Big Broadband Stimulus Grants for Middle-Mile Networks in N.C. and MichiganBroadband Stimulus January 20th, 2010
Drew Clark, Publisher, BroadbandBreakfast.com
WASHINGTON, January 20, 2010 – The National Telecommunications and Information Administration on Wednesday continued its rolling award of broadband stimulus grants, doling out $63 million for four broadband grants in Massachusetts, Michigan and North Carolina.
With the announcements, the NTIA and the Rural Utilities Service have awarded $253 million in broadband stimulus grants, or about 3.5 percent of the total broadband stimulus funds. The money has been spent on 23 projects so far, or an average of $11 million per grant.
The largest winners in Tuesday’s announcements were the Merit Network in Michigan, which won $33 million; and MCNC in North Carolina, which won $28.2 million. Both were for infrastructure grants to build fiber-optic networks within their states, connecting households and anchor institutions to broadband facilities.
The University of Massachusetts at Lowell won a broadband adoption grant of $780,000 to connect Cambodian immigrants and seniors to broadband facilities in Lowell and Merrimack Valley; and Michigan State University won $895,000 in a public computing center grant.
Separately, the NTIA confirmed that it will also begin disclosing “losers” as well as “winners” in broadband stimulus applications – once applicants have begun to receive their rejection letters.
On the NTIA’s searchable database, under the “status” window, individuals may currently search projects by these categories: “Awarded,” “Ineligible,” “Withdrawn” and “Received.”
In North Carolina, MCNC CEO Joe Freddoso said that the grant “was everything that we asked for.”
“Our application was to scale to meet the needs of educational institutions,” said Feddoso. “We also saw the opportunity to work with the private sector to help catalyze opportunities.”
MCNC’s $28.2 million infrastructure grant was submitted with an additional $11.7 million in matching funds and in-kind contributions to build a 494-mile middle-mile broadband network passing almost half the population of North Carolina in 37 counties.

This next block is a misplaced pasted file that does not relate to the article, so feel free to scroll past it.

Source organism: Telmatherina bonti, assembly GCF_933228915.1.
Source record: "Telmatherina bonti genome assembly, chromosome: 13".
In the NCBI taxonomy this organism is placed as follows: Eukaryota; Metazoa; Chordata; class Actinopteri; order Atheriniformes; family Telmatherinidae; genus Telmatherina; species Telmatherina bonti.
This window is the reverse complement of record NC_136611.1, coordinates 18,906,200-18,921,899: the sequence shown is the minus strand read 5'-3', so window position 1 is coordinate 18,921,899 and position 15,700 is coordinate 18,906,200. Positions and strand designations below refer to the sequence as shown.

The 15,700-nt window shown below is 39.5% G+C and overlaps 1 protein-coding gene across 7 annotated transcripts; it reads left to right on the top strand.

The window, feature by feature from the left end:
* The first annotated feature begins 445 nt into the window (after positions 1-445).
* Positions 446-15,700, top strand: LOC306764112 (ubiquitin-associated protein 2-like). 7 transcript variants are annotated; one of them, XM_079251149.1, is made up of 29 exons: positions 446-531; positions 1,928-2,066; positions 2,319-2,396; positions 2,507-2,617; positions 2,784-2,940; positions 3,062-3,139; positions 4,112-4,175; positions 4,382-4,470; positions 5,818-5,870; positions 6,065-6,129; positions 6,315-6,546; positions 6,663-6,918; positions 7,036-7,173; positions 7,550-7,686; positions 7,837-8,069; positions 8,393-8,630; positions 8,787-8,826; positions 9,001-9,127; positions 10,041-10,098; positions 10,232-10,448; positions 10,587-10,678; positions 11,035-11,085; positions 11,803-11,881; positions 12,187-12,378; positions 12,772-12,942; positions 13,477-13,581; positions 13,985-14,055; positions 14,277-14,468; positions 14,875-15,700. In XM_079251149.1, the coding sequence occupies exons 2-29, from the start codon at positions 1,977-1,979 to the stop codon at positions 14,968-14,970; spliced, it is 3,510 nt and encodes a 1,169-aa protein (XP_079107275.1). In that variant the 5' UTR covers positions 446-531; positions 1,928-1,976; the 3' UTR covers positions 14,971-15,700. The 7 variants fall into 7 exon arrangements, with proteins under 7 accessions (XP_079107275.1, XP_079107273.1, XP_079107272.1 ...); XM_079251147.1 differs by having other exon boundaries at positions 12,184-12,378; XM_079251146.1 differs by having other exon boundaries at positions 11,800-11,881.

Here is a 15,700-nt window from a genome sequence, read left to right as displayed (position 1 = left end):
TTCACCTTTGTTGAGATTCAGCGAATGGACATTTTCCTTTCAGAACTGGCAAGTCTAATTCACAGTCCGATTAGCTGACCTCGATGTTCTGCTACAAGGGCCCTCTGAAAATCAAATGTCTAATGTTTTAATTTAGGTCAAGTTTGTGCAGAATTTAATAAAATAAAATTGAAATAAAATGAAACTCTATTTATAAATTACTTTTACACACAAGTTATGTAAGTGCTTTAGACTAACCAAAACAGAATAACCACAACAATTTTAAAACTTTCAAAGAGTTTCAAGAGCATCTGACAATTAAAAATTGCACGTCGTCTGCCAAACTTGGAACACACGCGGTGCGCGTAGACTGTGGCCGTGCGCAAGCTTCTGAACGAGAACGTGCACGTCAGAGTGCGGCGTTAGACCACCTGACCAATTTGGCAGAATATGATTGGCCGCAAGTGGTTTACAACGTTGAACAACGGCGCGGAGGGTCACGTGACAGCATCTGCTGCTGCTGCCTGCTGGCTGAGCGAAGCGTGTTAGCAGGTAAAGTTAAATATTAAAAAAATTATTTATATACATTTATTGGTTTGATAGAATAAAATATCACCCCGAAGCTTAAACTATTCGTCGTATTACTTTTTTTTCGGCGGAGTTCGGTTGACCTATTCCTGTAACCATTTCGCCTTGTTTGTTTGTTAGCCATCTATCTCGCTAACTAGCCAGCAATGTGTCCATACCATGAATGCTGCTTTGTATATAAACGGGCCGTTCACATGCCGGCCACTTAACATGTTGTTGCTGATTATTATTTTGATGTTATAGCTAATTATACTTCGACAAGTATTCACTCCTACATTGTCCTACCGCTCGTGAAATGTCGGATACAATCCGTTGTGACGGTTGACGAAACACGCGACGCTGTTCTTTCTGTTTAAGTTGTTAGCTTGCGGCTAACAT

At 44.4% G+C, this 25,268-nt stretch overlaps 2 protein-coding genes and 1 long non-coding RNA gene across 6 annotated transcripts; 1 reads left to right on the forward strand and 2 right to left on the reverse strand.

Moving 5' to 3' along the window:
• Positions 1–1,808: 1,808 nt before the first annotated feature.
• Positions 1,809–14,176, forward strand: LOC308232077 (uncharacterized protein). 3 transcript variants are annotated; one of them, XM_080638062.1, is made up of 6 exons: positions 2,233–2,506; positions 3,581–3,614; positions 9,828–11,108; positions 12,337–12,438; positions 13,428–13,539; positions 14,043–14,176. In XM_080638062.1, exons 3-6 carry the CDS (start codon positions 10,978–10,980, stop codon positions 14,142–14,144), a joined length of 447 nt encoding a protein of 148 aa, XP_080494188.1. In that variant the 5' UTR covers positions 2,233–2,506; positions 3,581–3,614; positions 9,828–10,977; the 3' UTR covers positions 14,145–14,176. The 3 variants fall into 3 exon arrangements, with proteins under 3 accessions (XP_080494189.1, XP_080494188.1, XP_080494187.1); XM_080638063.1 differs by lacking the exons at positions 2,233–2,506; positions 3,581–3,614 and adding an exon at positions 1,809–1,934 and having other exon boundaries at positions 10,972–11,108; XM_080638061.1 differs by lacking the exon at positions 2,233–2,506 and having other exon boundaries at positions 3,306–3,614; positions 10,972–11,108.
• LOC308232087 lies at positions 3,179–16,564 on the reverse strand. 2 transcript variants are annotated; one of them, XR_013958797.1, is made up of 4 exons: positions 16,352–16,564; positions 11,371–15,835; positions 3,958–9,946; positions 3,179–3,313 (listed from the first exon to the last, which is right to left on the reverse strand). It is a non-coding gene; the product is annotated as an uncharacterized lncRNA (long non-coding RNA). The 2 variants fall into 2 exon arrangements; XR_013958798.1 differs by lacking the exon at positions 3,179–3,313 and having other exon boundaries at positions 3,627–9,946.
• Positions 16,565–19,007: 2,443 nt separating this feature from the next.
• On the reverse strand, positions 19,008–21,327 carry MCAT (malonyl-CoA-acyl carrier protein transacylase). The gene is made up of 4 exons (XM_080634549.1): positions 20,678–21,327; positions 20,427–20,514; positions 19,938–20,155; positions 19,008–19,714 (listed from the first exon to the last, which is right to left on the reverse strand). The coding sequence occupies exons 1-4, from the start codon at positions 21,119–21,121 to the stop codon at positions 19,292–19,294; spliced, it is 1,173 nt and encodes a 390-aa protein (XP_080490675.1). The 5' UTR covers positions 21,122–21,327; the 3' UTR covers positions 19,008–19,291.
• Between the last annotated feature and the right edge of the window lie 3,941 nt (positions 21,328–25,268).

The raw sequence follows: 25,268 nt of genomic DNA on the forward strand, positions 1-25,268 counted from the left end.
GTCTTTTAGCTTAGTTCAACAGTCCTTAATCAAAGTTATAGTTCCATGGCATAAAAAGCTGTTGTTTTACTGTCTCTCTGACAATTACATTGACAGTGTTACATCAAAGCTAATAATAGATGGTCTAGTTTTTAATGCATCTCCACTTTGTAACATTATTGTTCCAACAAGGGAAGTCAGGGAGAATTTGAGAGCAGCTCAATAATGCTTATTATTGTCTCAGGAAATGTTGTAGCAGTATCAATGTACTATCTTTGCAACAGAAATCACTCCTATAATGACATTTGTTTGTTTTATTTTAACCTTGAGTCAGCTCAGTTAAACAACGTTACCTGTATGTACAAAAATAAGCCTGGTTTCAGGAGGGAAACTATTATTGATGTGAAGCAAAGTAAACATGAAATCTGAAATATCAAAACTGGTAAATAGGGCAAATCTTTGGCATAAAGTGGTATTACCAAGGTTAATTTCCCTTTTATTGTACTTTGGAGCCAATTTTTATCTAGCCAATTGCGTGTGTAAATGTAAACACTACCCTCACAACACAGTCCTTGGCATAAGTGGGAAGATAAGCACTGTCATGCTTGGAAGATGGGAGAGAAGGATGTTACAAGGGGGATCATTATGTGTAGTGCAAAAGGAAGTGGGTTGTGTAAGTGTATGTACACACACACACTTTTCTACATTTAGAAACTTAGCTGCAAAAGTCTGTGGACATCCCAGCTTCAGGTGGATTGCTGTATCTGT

Of the $11.7 million, $4 million was invested from the portfolio of MCNC, a non-profit organization, and $4 million was invested by the project’s for-profit partner, FRC, said Freddoso.
FRC is a subsidiary of Scana, a publicly-traded electricity and natural gas provider. These utilities have access to extensive fiber-optic lines used to help monitor electrical grids, said Freddoso.
The MCNC network will build new rings in the western and eastern regions of the state, which will connect to 685 miles of existing infrastructure in the urbanized central region, expanding the reach of the North Carolina Research and Education Network (NCREN), an established broadband service for community anchor institutions in the state.
In Michigan, the Merit Network’s $33.3 million infrastructure grant was supplemented by an additional $8.3 million in matching funds to build a 955-mile advanced fiber-optic network through 32 counties in Michigan’s Lower Peninsula, said NTIA.
The Michigan project also intends to directly connect 44 community anchor institutions and will serve an area covering 886,000 households, 45,800 businesses, and an additional 378 anchor institutions.
On Friday, NTIA announced a second round of broadband stimulus applications will be accepted through March 15, 2010. The rules for applying to this funding round have been modified to make the application process more user-friendly and better target program resources, said NTIA.
“High-speed Internet access is the lifeblood of today’s economy,” Commerce Secretary Gary Locke said in a statement. “These grants are an important step toward expanding high-speed Internet access into the unserved and underserved areas of the country.”
“The level of interest in this program has been extraordinary, and is yet another indicator of the critical role broadband plays in achieving durable, sustainable economic growth,” said Assistant Secretary for Communications and Information and NTIA Administrator Lawrence Strickling.
“Like the grants announced today, the strongest proposals are the ones that have taken a truly comprehensive view of the communities to be served and have engaged as many key members of the communities as possible in developing the projects,” said Strickling.
At least one broadband expert said that critics of the NTIA and RUS may be proved wrong.
“All of NTIA’s stimulus awards so far have been for very impressive projects, and many more are in the pipeline,” said attorney James Baller of Baller Herbst. ”Within a few weeks, some of the most vocal critics of NTIA may be eating their words.”
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